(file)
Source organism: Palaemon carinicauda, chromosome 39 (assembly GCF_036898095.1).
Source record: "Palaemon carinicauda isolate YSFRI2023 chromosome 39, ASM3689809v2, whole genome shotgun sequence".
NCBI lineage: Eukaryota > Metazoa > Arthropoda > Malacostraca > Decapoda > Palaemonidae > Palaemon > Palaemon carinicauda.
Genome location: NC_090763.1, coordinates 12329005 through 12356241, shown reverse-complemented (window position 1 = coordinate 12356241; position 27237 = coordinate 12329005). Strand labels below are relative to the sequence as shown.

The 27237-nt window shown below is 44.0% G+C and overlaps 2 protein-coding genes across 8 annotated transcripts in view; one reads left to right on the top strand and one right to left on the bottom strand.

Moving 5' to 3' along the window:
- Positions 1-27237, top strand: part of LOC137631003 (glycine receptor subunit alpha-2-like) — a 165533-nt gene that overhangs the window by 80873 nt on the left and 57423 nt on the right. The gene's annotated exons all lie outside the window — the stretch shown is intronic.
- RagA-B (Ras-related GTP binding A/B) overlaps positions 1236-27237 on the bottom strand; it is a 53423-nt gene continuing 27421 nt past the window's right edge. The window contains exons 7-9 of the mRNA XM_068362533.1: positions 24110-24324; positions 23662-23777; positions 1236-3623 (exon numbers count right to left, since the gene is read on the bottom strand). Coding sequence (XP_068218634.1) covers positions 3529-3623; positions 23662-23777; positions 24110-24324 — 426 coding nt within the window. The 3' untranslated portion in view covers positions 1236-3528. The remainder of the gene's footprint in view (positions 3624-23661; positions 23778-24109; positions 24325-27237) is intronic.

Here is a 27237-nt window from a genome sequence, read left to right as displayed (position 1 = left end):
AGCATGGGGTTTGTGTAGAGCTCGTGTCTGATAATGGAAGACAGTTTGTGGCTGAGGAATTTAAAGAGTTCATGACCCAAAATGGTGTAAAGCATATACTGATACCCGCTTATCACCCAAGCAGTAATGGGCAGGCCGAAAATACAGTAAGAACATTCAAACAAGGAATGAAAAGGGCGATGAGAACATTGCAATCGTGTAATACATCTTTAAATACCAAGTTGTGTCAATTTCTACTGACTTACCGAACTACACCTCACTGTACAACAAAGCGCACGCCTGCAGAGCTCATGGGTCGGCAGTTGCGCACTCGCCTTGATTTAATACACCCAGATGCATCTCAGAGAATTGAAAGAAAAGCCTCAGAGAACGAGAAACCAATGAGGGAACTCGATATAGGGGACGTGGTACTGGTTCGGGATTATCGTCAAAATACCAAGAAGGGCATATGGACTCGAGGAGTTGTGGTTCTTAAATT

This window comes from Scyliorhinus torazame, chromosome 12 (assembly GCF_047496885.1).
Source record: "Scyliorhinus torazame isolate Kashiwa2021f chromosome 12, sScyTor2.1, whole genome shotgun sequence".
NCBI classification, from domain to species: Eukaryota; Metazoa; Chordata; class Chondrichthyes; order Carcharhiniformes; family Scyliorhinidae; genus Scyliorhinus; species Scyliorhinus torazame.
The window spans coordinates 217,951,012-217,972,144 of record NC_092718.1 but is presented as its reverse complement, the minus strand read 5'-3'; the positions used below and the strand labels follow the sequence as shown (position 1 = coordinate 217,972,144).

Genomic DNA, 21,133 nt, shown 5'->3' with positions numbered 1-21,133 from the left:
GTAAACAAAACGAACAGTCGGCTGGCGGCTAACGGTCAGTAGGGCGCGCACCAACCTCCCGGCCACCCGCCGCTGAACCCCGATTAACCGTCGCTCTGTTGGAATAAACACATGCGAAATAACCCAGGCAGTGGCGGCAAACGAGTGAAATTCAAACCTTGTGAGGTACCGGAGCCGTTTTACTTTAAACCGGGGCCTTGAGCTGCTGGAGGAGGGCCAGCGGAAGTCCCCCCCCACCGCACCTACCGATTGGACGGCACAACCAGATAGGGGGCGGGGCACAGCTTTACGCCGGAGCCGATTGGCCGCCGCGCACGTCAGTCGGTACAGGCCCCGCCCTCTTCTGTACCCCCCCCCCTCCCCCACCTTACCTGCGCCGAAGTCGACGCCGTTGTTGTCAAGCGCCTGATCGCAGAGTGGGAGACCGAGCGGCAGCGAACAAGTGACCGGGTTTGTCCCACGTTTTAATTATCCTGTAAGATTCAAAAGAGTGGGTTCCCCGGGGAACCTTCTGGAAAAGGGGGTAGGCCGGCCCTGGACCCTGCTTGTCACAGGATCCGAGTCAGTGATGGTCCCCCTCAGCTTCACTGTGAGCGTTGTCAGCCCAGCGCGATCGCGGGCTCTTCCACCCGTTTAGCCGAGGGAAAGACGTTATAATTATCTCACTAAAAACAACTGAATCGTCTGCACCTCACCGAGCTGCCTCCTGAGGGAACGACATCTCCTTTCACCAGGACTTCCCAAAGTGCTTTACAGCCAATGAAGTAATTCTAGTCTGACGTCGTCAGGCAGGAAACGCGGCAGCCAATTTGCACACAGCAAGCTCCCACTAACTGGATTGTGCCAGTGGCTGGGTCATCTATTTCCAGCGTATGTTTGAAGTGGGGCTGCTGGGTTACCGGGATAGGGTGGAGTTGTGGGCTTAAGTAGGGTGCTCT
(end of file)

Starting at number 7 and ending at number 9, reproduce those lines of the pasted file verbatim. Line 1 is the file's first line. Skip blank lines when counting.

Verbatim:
- Positions 1-27237, top strand: part of LOC137631003 (glycine receptor subunit alpha-2-like) — a 165533-nt gene that overhangs the window by 80873 nt on the left and 57423 nt on the right. The gene's annotated exons all lie outside the window — the stretch shown is intronic.
- RagA-B (Ras-related GTP binding A/B) overlaps positions 1236-27237 on the bottom strand; it is a 53423-nt gene continuing 27421 nt past the window's right edge. The window contains exons 7-9 of the mRNA XM_068362533.1: positions 24110-24324; positions 23662-23777; positions 1236-3623 (exon numbers count right to left, since the gene is read on the bottom strand). Coding sequence (XP_068218634.1) covers positions 3529-3623; positions 23662-23777; positions 24110-24324 — 426 coding nt within the window. The 3' untranslated portion in view covers positions 1236-3528. The remainder of the gene's footprint in view (positions 3624-23661; positions 23778-24109; positions 24325-27237) is intronic.

Here is a 27237-nt window from a genome sequence, read left to right as displayed (position 1 = left end):